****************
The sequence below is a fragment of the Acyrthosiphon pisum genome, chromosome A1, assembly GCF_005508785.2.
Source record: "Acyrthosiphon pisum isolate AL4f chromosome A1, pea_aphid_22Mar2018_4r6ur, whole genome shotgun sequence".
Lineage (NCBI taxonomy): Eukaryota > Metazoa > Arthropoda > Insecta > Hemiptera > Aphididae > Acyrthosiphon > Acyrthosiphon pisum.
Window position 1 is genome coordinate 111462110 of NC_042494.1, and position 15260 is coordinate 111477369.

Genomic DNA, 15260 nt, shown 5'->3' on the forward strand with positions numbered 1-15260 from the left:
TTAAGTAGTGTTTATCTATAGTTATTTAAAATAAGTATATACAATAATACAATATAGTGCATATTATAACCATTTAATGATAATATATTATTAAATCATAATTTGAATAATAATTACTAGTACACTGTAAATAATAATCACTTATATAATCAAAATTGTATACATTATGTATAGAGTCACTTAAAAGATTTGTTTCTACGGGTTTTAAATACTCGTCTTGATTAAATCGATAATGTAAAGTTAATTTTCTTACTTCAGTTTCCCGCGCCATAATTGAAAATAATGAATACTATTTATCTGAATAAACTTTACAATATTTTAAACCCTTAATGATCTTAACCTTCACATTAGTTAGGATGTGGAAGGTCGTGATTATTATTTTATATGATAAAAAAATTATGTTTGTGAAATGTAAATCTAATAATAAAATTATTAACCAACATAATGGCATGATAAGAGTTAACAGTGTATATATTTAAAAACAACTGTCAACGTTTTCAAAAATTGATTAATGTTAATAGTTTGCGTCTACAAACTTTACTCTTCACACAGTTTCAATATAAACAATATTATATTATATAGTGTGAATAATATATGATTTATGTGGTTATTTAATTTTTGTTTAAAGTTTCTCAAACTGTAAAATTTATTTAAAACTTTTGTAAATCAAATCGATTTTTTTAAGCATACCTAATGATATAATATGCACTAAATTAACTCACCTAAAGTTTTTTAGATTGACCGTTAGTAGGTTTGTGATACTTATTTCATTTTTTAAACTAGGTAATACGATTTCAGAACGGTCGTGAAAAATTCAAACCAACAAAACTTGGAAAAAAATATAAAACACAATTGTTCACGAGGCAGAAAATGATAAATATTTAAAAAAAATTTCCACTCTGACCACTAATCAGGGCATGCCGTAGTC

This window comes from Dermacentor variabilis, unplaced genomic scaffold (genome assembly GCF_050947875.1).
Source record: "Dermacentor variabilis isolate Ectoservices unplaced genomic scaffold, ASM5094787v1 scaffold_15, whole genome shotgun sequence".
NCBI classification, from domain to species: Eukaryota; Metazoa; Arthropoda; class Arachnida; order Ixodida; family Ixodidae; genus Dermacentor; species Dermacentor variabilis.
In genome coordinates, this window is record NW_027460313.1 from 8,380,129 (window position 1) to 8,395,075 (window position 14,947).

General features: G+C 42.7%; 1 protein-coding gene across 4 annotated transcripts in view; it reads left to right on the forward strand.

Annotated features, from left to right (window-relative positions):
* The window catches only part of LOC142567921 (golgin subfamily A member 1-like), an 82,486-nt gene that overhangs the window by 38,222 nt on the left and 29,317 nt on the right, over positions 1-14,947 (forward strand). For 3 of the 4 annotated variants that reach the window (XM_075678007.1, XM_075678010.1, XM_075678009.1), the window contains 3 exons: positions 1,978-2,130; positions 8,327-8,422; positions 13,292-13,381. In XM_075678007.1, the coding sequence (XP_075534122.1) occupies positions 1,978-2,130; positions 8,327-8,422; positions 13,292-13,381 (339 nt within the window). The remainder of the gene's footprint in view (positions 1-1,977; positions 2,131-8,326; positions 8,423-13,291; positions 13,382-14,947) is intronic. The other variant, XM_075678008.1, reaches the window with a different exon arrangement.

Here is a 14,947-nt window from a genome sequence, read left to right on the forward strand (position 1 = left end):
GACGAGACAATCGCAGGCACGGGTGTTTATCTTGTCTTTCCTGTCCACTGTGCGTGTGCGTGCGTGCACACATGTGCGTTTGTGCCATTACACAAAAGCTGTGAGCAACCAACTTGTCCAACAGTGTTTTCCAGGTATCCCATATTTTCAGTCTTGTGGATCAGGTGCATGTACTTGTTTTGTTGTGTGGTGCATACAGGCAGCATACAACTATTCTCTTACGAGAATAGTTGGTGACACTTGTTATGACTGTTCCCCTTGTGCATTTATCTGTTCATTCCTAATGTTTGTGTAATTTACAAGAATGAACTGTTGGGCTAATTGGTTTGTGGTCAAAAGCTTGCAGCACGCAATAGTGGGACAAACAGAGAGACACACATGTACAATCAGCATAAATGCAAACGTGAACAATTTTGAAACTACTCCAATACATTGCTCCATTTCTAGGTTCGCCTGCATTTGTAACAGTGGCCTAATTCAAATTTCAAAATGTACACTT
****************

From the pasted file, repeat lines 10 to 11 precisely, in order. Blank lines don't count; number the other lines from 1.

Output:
In genome coordinates, this window is record NW_027460313.1 from 8,380,129 (window position 1) to 8,395,075 (window position 14,947).

General features: G+C 42.7%; 1 protein-coding gene across 4 annotated transcripts in view; it reads left to right on the forward strand.